After a heated argument, they made a wager. If the condemned man would get up on the gallows before his execution and prove beyond a shadow of a doubt that he was the best fiddler, he would be set free. Otherwise, he would get the noose. The jailer gave the prisoner the fiddle to practice on and left him alone in his cell.

Unbeknownst to the jailer, the condemned man had never even touched a fiddle in his life, but he decided this was his best chance at freedom. You can bet he practiced that night. When morning came, the prisoner was escorted to the gallows where he expertly played the tune now known as “Hangman’s Reel.” Unfortunately, history forgot to record if he was set free or instead received the “suspended sentence” he so richly deserved. Nevertheless, it makes a damn good story!

Acadian All Star Special

March 27, 2015


Acadian All Star Special, 3-CD boxed set (LP-size) with 80-page-hardcover Book, 78 tracks, playing time 209:50.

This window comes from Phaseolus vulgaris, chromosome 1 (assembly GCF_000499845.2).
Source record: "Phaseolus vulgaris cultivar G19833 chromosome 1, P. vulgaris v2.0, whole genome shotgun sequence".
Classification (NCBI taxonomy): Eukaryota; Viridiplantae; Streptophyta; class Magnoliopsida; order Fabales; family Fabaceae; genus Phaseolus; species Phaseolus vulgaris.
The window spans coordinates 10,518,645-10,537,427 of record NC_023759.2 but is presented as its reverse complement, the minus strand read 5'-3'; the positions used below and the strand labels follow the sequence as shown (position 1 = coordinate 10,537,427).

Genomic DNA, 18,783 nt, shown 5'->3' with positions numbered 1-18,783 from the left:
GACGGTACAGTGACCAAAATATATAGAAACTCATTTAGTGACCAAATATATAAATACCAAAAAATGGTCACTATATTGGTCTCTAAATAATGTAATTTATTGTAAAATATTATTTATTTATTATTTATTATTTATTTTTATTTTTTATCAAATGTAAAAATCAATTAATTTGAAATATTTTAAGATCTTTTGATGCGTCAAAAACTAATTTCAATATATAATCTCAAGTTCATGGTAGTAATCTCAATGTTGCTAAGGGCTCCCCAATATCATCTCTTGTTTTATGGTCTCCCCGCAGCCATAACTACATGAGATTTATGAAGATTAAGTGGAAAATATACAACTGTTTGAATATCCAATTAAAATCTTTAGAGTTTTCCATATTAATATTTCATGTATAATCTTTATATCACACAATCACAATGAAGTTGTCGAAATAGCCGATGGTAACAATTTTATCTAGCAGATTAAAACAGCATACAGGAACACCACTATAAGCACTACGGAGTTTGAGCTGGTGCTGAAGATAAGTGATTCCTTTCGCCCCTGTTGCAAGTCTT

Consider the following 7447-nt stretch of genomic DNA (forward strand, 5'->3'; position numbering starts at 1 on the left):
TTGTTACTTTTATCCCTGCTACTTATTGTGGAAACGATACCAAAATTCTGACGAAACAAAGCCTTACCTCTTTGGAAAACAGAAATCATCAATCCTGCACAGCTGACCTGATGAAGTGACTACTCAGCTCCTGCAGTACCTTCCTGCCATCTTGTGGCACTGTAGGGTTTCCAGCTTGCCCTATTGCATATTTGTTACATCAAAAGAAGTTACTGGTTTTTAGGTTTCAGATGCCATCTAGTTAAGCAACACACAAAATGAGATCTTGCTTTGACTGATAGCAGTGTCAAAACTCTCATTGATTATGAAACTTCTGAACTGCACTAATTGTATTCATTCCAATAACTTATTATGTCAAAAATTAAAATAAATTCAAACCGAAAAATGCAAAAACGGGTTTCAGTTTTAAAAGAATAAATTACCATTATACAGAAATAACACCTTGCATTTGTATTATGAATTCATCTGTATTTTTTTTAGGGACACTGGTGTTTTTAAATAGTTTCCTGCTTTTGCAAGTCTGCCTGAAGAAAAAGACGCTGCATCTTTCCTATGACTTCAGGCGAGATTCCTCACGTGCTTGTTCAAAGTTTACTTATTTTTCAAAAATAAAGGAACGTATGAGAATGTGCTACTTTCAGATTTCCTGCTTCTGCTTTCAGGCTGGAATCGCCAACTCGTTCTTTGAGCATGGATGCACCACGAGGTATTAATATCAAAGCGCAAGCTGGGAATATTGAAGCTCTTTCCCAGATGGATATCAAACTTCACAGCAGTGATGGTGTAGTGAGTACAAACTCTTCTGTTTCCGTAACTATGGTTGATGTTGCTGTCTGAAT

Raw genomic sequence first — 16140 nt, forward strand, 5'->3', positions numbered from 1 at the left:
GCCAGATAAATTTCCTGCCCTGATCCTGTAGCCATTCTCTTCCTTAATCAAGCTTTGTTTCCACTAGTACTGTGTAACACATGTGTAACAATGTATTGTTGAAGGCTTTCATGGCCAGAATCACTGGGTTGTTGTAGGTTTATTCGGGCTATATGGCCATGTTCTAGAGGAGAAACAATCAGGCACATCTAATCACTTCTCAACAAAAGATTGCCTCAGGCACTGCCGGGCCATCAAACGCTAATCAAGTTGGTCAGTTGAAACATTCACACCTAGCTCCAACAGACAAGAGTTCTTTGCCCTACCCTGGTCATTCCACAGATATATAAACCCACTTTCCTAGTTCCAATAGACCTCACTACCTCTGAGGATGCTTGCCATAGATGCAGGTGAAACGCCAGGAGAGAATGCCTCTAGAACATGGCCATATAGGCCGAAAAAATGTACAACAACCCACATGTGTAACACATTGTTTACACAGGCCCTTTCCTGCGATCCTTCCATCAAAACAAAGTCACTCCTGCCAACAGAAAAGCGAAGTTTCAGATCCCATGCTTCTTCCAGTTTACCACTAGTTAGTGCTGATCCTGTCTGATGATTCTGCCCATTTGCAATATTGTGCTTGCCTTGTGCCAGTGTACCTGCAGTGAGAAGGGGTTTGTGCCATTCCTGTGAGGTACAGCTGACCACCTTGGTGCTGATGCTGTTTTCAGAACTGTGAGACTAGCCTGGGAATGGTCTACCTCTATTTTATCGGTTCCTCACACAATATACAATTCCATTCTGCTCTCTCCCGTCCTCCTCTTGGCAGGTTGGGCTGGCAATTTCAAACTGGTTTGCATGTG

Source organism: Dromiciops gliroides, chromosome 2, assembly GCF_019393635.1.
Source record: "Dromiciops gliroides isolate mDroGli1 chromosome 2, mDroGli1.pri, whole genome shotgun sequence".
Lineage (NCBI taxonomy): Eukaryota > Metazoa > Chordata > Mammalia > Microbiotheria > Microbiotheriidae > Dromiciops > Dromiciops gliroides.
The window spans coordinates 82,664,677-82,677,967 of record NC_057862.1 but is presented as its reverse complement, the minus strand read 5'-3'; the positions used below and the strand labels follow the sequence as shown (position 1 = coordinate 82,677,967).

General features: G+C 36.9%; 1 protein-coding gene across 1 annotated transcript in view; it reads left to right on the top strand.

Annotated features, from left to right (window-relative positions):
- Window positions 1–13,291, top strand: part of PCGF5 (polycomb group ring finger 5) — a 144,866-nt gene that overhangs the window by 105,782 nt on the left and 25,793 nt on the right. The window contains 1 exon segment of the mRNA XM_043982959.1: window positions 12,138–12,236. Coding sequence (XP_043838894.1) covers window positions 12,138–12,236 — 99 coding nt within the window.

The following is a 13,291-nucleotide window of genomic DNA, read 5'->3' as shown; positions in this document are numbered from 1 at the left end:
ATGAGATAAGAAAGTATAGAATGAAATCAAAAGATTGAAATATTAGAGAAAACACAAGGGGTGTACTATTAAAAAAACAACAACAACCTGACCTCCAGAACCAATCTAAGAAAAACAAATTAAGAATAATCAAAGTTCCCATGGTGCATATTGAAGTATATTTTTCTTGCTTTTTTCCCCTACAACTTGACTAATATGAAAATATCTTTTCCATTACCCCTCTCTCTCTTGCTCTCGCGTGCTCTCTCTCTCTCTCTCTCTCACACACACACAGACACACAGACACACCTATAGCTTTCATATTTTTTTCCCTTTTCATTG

A roots music classic from Bear Family! The dawn of modern Cajun music! Records so rare that just a few copies exist of most of them! Very few of these recordings ever reissued on 45, LP, or CD until now! Songs include the original version of ‘Diggy Liggy Lo’ plus ‘Big Texas’…the song that Hank Williams adapted into ‘Jambalaya’.
This was a set years in the making. It took ages to figure out exactly how many classic Cajun recordings had been made by legendary record producer J.D. Miller in the 1940s and ’50s, and then it took even longer to find them and painstakingly restore the sound. Finally, Cajun music expert Lyle Ferbrache tried to track down as many of the survivors and relatives as possible for the extensive book. But it was well worth the wait! The result is a classic roots music collection done as only Bear Family can do it!